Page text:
Given his history of playing fast and loose with the facts, does 2006 Tour de France winner Floyd Landis have more or less credibility than Jose Canseco?  Given his frequent denials of PED use (after facing equally frequent accusations), is 7-time Tour de France champion Lance Armstrong simply a less surly/more heroic version of Barry Bonds? These are just two of the questions I’ve long pondered before this morning’s publication of a Wall Street Journal report claiming Landis recently e-mailed officials from USA Cycling and the International Cycling Union detailing his use of PED and implicating other cyclists, trainers and officials in the process.  Amongst those fingered, is Armstrong.  From the WSJ’s Reed Albergotti and Vanessa O’Connell :

In one of the emails, dated April 30 and addressed to Stephen Johnson, the president of USA Cycling, Mr. Landis said that Mr. Armstrong’s longtime coach, Johan Bruyneel, introduced Mr. Landis to the use of steroid patches, blood doping and human growth hormone in 2002 and 2003, his first two years on the U.S. Postal Service team. He alleged Mr. Armstrong helped him understand the way the drugs worked. “He and I had lengthy discussions about it on our training rides during which time he also explained to me the evolution of EPO testing and how transfusions were now necessary due to the inconvenience of the new test,” Mr. Landis claimed in the email. He claimed he was instructed by Mr. Bruyneel how to use synthetic EPO and steroids and how to carry out blood transfusions that doping officials wouldn’t be able to detect. Mr. Bruyneel and Mr. Johnson could not be reached for comment.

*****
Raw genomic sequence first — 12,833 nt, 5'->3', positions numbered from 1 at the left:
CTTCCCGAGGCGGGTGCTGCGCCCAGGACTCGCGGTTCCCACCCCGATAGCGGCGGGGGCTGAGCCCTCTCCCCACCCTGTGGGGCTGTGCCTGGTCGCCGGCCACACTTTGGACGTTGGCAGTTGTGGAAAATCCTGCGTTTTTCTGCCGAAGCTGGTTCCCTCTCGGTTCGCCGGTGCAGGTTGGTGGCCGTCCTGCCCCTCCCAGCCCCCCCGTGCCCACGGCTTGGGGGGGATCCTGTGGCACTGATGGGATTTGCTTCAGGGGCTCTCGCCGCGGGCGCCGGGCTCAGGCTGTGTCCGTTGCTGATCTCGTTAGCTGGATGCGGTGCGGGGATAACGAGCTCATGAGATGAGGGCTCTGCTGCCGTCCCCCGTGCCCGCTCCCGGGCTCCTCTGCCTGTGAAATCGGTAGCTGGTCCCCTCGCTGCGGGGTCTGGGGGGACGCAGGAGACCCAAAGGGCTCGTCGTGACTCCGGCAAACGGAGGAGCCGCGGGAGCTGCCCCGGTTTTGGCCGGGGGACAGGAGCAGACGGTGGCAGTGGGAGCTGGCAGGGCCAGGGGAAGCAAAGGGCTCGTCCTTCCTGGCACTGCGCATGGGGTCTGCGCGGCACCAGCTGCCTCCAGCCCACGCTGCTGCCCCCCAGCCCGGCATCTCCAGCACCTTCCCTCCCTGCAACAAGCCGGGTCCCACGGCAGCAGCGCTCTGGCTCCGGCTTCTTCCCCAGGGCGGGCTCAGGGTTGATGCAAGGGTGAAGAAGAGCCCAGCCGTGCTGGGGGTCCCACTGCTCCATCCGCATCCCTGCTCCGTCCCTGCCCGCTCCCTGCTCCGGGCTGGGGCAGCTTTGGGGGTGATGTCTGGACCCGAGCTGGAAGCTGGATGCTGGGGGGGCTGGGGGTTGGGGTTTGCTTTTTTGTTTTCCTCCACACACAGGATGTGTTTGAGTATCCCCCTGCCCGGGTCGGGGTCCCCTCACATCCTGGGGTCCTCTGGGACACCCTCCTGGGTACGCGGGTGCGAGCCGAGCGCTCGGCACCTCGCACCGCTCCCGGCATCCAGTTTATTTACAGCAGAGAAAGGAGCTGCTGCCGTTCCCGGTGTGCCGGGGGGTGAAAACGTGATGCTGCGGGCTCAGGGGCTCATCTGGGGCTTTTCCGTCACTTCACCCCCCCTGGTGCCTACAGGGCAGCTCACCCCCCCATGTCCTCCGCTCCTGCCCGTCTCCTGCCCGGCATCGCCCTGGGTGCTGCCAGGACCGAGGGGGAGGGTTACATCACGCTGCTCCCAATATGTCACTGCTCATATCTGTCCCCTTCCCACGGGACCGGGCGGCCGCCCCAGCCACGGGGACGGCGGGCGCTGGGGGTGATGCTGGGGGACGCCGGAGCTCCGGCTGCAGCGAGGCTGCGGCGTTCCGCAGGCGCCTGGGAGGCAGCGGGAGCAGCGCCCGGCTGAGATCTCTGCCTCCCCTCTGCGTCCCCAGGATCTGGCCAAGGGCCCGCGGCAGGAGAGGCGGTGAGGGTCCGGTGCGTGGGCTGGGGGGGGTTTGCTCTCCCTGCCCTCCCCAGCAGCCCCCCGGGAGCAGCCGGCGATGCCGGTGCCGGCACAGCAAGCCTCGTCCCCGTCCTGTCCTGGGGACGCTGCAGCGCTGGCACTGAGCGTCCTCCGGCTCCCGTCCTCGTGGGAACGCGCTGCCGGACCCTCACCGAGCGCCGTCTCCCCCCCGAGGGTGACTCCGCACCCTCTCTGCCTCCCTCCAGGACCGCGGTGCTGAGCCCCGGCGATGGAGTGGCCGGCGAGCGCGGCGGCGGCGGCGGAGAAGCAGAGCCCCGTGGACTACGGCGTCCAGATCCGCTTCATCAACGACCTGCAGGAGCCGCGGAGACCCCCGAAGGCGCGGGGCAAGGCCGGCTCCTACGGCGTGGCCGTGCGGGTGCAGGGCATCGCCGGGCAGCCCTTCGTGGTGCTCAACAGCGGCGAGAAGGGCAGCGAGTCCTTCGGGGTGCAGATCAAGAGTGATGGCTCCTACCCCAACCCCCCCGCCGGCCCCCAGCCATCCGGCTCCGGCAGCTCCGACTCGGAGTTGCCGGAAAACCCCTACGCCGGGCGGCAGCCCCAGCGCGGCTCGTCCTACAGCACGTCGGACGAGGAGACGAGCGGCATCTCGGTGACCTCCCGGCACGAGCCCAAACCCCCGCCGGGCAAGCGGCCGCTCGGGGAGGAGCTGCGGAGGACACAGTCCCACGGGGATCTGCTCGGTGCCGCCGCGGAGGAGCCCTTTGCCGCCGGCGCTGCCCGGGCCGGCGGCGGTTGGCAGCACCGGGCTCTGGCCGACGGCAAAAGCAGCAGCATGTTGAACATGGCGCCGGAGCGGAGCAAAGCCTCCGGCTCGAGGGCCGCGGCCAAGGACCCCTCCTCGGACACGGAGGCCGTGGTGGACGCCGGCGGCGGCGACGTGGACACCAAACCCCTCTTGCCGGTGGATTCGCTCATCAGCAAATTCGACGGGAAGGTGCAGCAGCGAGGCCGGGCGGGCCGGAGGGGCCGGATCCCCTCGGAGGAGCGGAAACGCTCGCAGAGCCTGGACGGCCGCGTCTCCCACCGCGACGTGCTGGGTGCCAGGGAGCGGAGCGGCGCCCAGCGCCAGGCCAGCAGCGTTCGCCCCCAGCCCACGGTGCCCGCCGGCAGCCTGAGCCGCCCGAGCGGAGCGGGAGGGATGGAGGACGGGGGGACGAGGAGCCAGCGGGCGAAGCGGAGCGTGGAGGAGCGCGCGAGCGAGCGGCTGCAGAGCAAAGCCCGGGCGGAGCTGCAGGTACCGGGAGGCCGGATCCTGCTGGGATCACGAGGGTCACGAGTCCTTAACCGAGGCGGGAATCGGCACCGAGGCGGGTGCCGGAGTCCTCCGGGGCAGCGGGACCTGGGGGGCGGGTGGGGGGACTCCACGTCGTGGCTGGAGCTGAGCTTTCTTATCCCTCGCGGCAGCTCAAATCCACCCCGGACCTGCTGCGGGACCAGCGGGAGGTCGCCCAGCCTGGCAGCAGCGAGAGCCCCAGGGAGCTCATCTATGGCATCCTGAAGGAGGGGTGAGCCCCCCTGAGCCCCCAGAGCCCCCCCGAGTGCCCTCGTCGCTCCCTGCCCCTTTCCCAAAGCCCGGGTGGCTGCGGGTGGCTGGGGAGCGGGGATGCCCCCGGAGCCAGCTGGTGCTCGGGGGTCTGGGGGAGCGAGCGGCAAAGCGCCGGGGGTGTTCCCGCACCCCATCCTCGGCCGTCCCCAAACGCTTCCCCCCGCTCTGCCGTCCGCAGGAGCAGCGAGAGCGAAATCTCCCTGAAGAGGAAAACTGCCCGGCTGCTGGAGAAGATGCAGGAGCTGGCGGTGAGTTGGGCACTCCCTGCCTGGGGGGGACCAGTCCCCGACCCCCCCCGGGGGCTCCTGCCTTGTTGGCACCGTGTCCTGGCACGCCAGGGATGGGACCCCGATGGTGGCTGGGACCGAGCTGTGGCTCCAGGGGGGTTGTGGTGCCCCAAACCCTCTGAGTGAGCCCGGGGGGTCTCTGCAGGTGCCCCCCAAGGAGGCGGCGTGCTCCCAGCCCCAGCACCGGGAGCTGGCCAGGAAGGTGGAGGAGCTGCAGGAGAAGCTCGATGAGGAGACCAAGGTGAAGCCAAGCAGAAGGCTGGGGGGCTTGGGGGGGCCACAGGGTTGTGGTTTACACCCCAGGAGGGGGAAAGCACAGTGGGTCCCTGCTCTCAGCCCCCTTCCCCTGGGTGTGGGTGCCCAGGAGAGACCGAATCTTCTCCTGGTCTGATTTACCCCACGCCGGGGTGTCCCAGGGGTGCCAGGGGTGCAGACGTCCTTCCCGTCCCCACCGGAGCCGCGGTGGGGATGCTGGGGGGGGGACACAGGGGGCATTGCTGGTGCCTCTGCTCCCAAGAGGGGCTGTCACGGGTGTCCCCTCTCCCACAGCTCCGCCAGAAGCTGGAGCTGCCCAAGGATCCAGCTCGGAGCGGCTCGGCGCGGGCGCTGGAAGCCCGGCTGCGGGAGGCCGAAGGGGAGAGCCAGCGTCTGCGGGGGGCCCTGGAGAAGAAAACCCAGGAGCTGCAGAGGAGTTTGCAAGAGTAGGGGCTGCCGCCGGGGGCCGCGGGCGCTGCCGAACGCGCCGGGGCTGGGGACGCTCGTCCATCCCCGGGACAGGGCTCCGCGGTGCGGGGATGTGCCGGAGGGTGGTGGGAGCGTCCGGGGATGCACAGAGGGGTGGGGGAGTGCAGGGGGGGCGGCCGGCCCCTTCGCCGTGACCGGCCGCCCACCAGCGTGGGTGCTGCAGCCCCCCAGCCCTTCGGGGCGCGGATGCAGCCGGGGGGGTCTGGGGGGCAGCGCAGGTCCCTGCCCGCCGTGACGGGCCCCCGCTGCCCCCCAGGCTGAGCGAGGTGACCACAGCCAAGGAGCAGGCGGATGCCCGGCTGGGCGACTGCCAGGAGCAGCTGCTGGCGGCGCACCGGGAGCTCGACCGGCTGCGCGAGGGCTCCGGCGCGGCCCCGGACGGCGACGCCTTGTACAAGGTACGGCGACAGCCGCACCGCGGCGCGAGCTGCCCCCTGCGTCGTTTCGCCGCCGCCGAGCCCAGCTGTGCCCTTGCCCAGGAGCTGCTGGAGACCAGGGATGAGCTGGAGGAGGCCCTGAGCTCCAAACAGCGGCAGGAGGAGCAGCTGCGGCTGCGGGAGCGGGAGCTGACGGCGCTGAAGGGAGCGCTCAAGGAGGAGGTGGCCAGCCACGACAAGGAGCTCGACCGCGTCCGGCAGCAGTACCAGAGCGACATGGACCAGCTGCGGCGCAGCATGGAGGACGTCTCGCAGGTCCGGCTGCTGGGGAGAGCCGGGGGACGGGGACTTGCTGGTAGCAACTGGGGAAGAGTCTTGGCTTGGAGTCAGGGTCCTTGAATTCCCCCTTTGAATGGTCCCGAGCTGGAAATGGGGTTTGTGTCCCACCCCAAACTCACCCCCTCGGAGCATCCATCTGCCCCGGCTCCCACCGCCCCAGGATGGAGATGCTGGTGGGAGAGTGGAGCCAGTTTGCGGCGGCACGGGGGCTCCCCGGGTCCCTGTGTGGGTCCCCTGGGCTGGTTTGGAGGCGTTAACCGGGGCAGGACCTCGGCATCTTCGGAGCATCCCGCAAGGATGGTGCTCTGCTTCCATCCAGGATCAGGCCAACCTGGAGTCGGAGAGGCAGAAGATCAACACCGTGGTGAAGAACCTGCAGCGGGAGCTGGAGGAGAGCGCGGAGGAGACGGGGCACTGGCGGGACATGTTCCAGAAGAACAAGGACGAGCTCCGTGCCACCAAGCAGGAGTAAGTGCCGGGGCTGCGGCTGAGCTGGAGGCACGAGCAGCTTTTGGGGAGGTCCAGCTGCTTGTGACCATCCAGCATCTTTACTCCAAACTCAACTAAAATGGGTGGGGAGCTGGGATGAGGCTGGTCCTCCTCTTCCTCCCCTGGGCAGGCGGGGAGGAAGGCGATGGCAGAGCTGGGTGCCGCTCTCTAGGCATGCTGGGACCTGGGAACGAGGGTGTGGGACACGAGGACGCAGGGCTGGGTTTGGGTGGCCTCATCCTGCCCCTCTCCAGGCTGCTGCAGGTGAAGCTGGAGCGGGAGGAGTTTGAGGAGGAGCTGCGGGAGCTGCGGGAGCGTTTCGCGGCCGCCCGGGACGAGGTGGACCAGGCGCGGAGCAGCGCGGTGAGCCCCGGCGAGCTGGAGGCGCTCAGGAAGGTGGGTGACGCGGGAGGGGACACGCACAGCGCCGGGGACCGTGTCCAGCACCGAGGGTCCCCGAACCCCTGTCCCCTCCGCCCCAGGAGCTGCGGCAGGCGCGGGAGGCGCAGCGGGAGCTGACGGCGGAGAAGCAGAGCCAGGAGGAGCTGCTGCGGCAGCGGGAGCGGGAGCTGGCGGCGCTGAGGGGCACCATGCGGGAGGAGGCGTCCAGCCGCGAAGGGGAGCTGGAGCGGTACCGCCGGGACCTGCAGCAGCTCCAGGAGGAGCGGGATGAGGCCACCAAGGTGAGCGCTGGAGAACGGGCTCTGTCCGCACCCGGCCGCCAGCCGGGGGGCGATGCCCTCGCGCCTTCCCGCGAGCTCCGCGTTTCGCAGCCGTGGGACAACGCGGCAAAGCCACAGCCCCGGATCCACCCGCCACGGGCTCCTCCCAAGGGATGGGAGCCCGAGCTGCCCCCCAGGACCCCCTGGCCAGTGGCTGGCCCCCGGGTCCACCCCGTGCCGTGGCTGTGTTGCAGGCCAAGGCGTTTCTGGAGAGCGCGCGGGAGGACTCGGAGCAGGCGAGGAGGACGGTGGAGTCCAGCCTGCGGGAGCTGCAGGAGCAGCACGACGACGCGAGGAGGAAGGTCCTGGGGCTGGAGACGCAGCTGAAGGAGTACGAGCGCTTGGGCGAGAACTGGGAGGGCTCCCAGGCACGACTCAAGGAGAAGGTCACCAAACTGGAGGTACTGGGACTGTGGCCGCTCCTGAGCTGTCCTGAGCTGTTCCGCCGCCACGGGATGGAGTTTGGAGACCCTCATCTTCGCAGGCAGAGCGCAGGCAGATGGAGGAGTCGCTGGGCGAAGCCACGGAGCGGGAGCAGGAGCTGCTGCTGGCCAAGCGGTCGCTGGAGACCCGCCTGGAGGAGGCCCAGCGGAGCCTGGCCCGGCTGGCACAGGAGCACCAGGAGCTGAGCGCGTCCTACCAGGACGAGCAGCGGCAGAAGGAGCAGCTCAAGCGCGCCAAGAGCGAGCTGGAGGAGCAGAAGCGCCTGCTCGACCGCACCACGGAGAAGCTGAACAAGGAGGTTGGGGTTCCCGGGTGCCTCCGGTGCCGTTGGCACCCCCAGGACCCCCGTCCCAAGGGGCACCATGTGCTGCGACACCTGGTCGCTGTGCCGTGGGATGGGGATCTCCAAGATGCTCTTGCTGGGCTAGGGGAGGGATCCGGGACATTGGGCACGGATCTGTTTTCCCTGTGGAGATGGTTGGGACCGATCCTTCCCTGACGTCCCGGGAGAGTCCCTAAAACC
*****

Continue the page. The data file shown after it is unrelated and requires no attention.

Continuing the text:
In the same email, Mr. Landis wrote that after breaking his hip in 2003, he flew to Girona, Spain”a training hub for American riders”and had two half-liter units of blood extracted from his body in three-week intervals to be used later during the Tour de France. The extraction, Mr. Landis claimed, took place in Mr. Armstrong’s apartment, where blood bags belonging to Mr. Armstrong and his then-teammate George Hincapie were kept in a refrigerator in Mr. Armstrong’s closet. Mr. Landis said he was asked to check the temperature of the blood daily. According to Mr. Landis, Mr. Armstrong left for a few weeks and asked Mr. Landis to make sure the electricity didn’t go off and ruin the blood. George Hincapie, through a spokesman, denied the allegations.